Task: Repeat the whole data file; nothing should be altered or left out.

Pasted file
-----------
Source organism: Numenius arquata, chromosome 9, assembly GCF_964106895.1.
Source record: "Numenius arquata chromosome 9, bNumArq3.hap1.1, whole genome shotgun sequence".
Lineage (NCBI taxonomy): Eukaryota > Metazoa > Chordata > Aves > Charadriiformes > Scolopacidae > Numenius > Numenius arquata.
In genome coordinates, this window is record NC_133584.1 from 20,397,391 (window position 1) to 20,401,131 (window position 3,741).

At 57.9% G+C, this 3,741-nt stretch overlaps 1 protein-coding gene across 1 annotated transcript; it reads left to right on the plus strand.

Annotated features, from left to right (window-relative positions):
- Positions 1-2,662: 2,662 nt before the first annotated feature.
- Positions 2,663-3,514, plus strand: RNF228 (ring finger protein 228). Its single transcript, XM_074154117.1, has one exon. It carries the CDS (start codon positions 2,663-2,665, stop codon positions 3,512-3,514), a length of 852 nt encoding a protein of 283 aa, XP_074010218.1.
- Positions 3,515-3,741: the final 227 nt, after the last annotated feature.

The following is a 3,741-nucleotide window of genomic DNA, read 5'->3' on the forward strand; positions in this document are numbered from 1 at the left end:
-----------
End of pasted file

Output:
Source organism: Numenius arquata, chromosome 9, assembly GCF_964106895.1.
Source record: "Numenius arquata chromosome 9, bNumArq3.hap1.1, whole genome shotgun sequence".
Lineage (NCBI taxonomy): Eukaryota > Metazoa > Chordata > Aves > Charadriiformes > Scolopacidae > Numenius > Numenius arquata.
In genome coordinates, this window is record NC_133584.1 from 20,397,391 (window position 1) to 20,401,131 (window position 3,741).

At 57.9% G+C, this 3,741-nt stretch overlaps 1 protein-coding gene across 1 annotated transcript; it reads left to right on the plus strand.

Annotated features, from left to right (window-relative positions):
- Positions 1-2,662: 2,662 nt before the first annotated feature.
- Positions 2,663-3,514, plus strand: RNF228 (ring finger protein 228). Its single transcript, XM_074154117.1, has one exon. It carries the CDS (start codon positions 2,663-2,665, stop codon positions 3,512-3,514), a length of 852 nt encoding a protein of 283 aa, XP_074010218.1.
- Positions 3,515-3,741: the final 227 nt, after the last annotated feature.

The following is a 3,741-nucleotide window of genomic DNA, read 5'->3' on the forward strand; positions in this document are numbered from 1 at the left end: